A nature reserve in southwest China's Guizhou Province has allocated more than 24 million yuan (3.8 million U.S. dollars) over the past eight years to relocate residents to improve the habitat of endangered Francois' langur monkeys.
About 554 Francois' langurs inhabit the Mayanghe National Nature Reserve in Guizhou, and more than 30,000 people also live in the reserve.
Houses, roads and electrical facilities have impacted the migration and spread of the species, and the monkeys often competed with livestock for food, said Wu Ankang, director of the nature reserve.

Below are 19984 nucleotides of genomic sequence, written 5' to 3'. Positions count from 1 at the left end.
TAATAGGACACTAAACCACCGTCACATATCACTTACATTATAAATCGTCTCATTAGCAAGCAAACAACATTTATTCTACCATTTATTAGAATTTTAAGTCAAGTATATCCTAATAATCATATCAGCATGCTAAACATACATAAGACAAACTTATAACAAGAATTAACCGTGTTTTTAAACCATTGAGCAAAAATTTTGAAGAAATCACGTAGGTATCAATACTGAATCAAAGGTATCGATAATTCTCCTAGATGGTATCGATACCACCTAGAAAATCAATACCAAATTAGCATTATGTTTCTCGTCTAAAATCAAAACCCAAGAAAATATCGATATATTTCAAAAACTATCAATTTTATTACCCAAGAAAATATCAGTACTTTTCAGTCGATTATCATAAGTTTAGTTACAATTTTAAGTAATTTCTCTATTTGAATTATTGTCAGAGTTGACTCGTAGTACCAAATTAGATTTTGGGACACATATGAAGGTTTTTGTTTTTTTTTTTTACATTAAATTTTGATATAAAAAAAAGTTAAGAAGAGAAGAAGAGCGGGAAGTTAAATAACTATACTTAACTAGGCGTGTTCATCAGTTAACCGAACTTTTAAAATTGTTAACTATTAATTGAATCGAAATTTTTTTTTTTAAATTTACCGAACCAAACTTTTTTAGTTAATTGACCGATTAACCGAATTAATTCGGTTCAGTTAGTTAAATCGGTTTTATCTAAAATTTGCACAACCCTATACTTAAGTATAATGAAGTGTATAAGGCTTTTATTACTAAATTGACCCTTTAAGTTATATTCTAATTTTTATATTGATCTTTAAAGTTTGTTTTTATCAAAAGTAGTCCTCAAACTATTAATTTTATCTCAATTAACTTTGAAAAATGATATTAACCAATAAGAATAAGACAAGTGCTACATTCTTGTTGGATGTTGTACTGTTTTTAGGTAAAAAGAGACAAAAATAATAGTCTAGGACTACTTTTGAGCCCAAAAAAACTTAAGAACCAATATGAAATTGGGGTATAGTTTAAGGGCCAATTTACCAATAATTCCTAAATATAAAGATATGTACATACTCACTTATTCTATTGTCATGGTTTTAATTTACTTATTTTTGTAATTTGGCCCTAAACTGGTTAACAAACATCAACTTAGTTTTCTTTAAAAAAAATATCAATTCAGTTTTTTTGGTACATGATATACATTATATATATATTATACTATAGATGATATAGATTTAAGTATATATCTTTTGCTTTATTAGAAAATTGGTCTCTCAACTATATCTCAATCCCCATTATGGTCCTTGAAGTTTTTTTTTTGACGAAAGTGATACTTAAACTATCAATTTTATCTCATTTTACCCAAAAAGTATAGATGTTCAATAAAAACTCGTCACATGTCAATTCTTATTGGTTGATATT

In 2009, the reserve began to relocate residents and spent more than 1 million yuan to help them develop local ecological industries in an effort to improve the habitat of Francois' langurs.
Also known as Francois' leaf monkeys, the species is one of China's most endangered wild animals and is under top national-level protection. It is also one of the endangered species on the International Union for Conservation of Nature red list.
About 1,500 leaf monkeys are found in China's Guizhou, Guangxi and Chongqing.